During and immediately after the war we lived in the terraced cottage in Holmes Street – outside loo, no hot water, no electricity. We had lighting by gas mantles – downstairs only. Upstairs illumination was by candlelight. It seems that my late grandfather did not wish to have these "new-fangled" things. We were joined at Holmes Street by my maternal grandmother, Hesther Hotchkiss, and my mother's sister, Veronica, who was still single and training to be a nurse.
I remember being taken on a fairly regular basis to be fitted with a new gas mask as I grew bigger. In fact, I still have one of them. Sweets of course were on ration during the war and we would go to spend our allowance at a sweet shop in the village, more or less opposite the end of Massie Street. The shop was run by a kindly old couple and they always let me take an extra sweet out of the jar as a treat.
One night at Holmes Street there was an air raid and two incendiary bombs landed on my bed while I was asleep. One came through the roof and one through the window. My mother, showing great presence of mind, threw a bucket of sand on the flames and whisked me off down to the cellar before calling for the fire brigade. Fortunately, The damage was minimal, which is more than can be said for the second house we lived in – 245 Stockport Road. When my father returned from the war Holmes Street was far too small and we needed somewhere larger – but with no money to buy, we could only rent.
Numbers 245 and 247 Stockport Road are a pair of substantial semis, and they were, pre-war, occupied by the Bennison brothers and their families. They ran an undertakers / blacksmiths / coach painting business in land adjoining 247 (now a cycle shop). On one particular night, during an air raid, the two brothers were standing side by side in the back garden, on fire-watch duty. Number 245 received a direct hit and all inside were killed. A piece of shrapnel killed Mr Bennison of 245, leaving his brother from 247 and his family unharmed. The only survivor of 245 was a daughter, Margaret, who was away at teacher training college. The house was rebuilt in 1947 and Margaret rented the house to my parents, who she knew through the Congregational Church on Massie Street. For the first time my immediate family had a home to themselves. I lived there until I moved away to be married in 1962. My parents later brought the house from Margaret Bennison and remained there until they "downsized" to a house in Bangor Road during the early seventies. On my father's death in 1988 my mother moved to Queen's Gardens where she still remains.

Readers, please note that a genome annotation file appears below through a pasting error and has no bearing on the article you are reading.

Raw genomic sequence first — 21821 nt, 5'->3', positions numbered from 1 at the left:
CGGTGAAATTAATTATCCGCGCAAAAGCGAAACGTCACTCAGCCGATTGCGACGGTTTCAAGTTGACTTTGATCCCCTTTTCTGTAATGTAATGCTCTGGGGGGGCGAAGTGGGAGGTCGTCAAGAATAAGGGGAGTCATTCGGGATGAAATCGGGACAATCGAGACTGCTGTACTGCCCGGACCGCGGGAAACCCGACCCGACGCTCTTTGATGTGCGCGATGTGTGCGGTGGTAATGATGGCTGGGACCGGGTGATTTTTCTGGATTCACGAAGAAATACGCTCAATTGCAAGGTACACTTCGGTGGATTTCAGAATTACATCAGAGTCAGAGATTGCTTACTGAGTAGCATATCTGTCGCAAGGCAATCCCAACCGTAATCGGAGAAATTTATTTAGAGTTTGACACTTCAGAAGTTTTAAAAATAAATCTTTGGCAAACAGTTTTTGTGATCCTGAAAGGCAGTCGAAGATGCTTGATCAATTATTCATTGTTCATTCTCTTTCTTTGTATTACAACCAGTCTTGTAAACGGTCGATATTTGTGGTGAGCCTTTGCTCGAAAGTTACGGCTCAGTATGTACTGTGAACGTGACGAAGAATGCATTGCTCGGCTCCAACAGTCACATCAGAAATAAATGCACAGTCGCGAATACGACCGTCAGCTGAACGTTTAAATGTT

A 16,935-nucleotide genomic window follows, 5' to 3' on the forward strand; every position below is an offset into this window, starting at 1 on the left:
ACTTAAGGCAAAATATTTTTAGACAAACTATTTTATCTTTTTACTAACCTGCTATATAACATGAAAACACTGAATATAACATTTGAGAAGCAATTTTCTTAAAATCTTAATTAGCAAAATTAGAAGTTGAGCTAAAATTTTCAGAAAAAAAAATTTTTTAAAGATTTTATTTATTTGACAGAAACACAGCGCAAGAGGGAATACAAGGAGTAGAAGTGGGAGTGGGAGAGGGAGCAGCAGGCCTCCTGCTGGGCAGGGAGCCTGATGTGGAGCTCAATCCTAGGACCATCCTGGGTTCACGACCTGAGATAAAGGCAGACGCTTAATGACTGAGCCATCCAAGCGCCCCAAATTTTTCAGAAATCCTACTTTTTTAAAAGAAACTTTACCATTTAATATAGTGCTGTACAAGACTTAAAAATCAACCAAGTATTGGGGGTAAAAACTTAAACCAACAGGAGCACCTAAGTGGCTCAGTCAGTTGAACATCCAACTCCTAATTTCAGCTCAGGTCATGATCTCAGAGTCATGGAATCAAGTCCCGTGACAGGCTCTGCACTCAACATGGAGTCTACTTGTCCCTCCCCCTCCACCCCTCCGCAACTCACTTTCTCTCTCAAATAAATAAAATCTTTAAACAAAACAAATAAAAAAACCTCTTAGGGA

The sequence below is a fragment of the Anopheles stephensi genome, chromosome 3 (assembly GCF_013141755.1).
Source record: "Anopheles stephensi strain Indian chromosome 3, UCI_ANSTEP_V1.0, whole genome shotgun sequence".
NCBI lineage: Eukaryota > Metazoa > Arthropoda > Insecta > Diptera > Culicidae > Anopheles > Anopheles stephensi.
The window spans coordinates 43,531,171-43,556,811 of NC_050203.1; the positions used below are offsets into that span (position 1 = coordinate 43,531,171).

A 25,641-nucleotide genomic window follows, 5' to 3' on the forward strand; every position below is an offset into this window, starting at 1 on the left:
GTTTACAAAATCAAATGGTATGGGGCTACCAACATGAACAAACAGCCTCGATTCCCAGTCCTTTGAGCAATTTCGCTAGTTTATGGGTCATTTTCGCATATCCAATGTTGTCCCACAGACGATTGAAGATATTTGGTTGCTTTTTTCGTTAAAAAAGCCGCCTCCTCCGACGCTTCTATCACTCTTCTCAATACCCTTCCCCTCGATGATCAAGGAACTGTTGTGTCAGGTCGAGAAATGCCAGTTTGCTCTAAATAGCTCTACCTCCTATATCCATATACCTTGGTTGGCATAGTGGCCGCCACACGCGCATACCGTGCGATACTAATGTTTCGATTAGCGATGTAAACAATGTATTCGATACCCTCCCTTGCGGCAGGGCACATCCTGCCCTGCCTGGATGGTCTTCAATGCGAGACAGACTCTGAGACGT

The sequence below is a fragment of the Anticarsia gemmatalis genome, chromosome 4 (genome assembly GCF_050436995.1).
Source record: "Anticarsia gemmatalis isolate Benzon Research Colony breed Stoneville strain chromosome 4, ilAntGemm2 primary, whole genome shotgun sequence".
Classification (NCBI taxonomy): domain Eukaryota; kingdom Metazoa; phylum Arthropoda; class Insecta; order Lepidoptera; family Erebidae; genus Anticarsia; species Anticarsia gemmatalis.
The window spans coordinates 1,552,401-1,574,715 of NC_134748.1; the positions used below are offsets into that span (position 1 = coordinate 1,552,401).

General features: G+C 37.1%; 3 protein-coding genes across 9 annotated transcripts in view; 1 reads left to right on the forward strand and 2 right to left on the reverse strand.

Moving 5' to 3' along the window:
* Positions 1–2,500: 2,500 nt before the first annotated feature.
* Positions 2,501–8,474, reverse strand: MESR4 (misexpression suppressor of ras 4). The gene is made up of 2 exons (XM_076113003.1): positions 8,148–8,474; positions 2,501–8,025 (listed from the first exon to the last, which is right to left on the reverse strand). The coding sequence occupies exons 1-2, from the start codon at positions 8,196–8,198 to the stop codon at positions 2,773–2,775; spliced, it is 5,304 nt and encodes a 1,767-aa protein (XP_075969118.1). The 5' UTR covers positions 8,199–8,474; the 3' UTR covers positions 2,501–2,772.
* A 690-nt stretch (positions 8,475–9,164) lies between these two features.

In 1950, along with two close friends, Neil Kellett and Stuart Elliott, I moved to Cheadle Hulme School on a Cheshire free place. This was a new experience for all of us as we came into contact with lots of boys and girls from a completely difference social background. Around 1954, anxious to earn enough money to go on the many school visits available, I obtained a part time job working for a local photographer, Arthur King of Lynart Photographic Service, 7 Massie Street. I worked weekends and early evenings. On Saturdays I helped Mr King at weddings. At a wedding one Saturday he handed me the 35mm Leica camera and said "can you handle this one today John?" From this moment I was inspired to have my own camera and this is why I have so many photographs of Cheadle to this day.
So my direct association with Cheadle finished in 1964, but of course, through my parents I had frequent contact with Cheadle, as I still do to this day. I sometimes walk round the old haunts – how some of them have changed. I am not against progress and although I fondly remember some of the landmarks which are no longer there, I am sure the village is, over all, a better place to lived than it was in earlier times. However, I also feel we should remember times gone by and not lose them because nobody thinks to record them. This is why I have written these notes and why I am happy to hand over all the photographs of old Cheadle that I can find.
JOHN M GOODIER. 2005